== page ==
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17 live coconut rhinoceros beetle larvae found on Maui

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Maui larvae found in Kīhei. PC: Department of Agriculture

Seventeen live coconut rhinoceros beetle larvae were found Tuesday by an arborist cutting down coconut palm trees in Kīhei. The arborist called the Maui Invasive Species Committee, and reported that he was contracted to remove 12 dead palm trees and found several large larvae in the crown of the first palm tree he cut down.

The arborist sent photos of the larvae to MISC which shared the photos with the Maui Plant Pest Control Branch staff of the Hawai‘i Department of Agriculture. Staff from both HDOA and MISC drove immediately to the site near Līpoa Parkway, along Ala Hula St. 

The arborist and his crew cut down the remaining palms and the arborist and HDOA staff collected 17 larvae from one of the trees. Seven of the 17 larvae were shipped to O‘ahu for identification and have been confirmed as CRB by a state entomologist. No larvae were found in the other 11 trees and, so far, there have been no detections of adult CRBs or indications of CRB feeding damage on any of the palms. 

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All coconut material from the 12 trees were chipped and contained in a 20-foot container and fumigated to kill any larvae or possible CRB eggs. HDOA and MISC staff will continue to conduct surveys in the area and any suspect palms will be removed. HDOA staff are deploying additional CRB pheromone traps to detect adult CRB populations in the area. 

“The Department of Agriculture staff on Maui have been working in earnest to stop the spread of the coconut rhinoceros beetle and will continue to intensify efforts to detect and manage any infestations,” said Sharon Hurd, chairperson of the Hawai‘i Board of Agriculture. “We’re up against a formidable enemy, as well as many other pests, and will do the best that we can with existing resources and through collaboration with our partners.”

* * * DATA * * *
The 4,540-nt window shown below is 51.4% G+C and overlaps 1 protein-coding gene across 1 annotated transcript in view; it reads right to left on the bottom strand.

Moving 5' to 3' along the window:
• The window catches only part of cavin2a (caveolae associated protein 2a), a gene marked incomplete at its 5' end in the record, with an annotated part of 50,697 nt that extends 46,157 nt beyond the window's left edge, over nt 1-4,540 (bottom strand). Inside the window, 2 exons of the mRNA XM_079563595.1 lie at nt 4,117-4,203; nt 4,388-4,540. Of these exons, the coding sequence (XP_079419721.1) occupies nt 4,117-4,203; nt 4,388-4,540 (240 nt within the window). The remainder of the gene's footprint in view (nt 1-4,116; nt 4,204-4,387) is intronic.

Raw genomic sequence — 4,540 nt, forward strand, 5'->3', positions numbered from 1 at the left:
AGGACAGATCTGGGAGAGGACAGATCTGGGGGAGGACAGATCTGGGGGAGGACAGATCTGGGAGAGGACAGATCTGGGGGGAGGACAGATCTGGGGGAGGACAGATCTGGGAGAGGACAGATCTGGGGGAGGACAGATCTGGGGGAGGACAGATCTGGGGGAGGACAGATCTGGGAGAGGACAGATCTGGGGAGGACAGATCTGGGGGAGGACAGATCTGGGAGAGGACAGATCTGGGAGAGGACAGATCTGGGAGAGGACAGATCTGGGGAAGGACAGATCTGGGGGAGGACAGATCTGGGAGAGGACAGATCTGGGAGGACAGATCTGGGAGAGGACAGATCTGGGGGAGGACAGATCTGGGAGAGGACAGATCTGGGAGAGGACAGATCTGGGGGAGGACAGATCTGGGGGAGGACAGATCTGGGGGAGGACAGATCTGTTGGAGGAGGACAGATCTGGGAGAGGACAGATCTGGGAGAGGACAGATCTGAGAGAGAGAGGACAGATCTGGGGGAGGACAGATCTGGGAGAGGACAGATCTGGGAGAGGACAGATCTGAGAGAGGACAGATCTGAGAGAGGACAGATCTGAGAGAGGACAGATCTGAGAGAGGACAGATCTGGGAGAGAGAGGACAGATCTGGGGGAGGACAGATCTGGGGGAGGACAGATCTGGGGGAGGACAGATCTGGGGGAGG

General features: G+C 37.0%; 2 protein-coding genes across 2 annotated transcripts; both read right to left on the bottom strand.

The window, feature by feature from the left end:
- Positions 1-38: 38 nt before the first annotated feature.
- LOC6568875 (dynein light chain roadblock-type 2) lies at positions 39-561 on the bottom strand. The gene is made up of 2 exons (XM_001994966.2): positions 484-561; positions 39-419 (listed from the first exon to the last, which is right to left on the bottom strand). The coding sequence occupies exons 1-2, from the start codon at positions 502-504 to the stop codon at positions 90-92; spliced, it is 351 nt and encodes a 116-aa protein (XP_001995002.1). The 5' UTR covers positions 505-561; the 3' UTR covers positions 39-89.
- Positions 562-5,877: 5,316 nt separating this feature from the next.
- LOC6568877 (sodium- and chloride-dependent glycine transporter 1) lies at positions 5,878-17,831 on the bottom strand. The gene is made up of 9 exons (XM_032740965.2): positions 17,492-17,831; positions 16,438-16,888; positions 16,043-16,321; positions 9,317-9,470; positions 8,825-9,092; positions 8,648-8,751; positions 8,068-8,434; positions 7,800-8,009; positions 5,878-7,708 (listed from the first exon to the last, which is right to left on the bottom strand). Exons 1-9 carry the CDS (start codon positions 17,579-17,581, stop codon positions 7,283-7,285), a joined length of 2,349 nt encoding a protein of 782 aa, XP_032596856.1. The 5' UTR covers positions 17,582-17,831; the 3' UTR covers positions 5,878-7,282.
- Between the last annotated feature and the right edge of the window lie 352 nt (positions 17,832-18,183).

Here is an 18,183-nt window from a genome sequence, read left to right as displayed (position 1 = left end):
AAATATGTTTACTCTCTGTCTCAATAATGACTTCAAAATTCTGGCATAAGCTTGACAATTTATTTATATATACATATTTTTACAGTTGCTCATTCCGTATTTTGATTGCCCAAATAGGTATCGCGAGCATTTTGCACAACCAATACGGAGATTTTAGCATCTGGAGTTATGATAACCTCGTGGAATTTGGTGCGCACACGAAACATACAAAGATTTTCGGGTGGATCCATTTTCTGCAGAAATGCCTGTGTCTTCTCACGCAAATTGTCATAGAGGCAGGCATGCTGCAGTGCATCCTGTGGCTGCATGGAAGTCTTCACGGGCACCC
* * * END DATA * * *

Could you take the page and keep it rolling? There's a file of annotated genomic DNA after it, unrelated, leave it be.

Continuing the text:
In September 2023, HDOA personnel found a dead adult CRB on Maui in a compost bag at a Maui big-box store during a routine survey. This was a first detection on the island, but is not believed to be related to the larvae found this week in Kīhei.

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Since the discovery of the dead beetle on Maui, HDOA’s Plant Quarantine Branch inspectors have increased inspections and surveillance on CRB host material, sifting through commercial compost piles and inspecting pallets of bagged compost arriving on Maui.

Green waste provides an optimal breeding environment for CRB and residents on all islands are urged to check their compost bins, mulch piles and green waste for CRB larvae. An interim rule restricting the movement of CRB host material from O‘ahu to neighbor islands is in place. CRB host material includes, but is not limited to: palm plants;decomposing plant material such as compost, wood or tree chips, and mulch; plant-growing media (potting soils, etc.); and other products containing organic plant material.

CRB was first detected in Hawai‘i in Dec. 2013 on O‘ahu and has gradually spread from Central and West O‘ahu to the North Shore and the windward side. 

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On Kaua‘i in late May 2023, a live CRB was detected in a trap on Kaua‘i by a survey crew from the Kaua‘i Invasive Species Committee (KISC). As of Oct. 31, 2023, 41 CRB adults and nine larvae have been detected on Kaua‘i. Efforts on the island to detect and eradicate CRB are ongoing, with the assistance of the KISC and the County of Kaua‘i. 

Surveillance for CRB has been ongoing on all neighbor islands and thousands of pheromone traps have been deployed at airports, harbors and other strategic locations. The traps are used for early detection of CRB infestations.

CRB is a serious pest of palm trees, primarily coconut palms, as the adult beetles bore into the crowns of the palms to feed on the tree’s sap. New unopened fronds are damaged in this way and when fully opened, may break and fall unexpectedly. If CRB kill or damage the growing point of the palm, the tree may die. Secondary fungal or bacterial pathogens may also attack the wounds caused by CRB, thereby killing the tree as well. Tree mortality after CRB attack has been reported to be anywhere from 10% to 50%. Dead trees then become a safety hazard as they may fall unexpectedly after the trunk rots, potentially resulting in bodily injury or property damage.  

It is a major pest of palms in India, the Philippines, Palau, Fiji, Wallis, Nukunono, American and Western Samoa and Guam. It is still not known exactly how the beetles arrived in Hawai‘i.

Reports of possible CRB infestation may be addressed to the CRB Response Team at 808-679-5244 or email [email protected] or the state’s toll-free Pest Hotline at 808-643-PEST (7378).

Photo of palm tree where CRB larvae were found. PC: Department of Agriculture.
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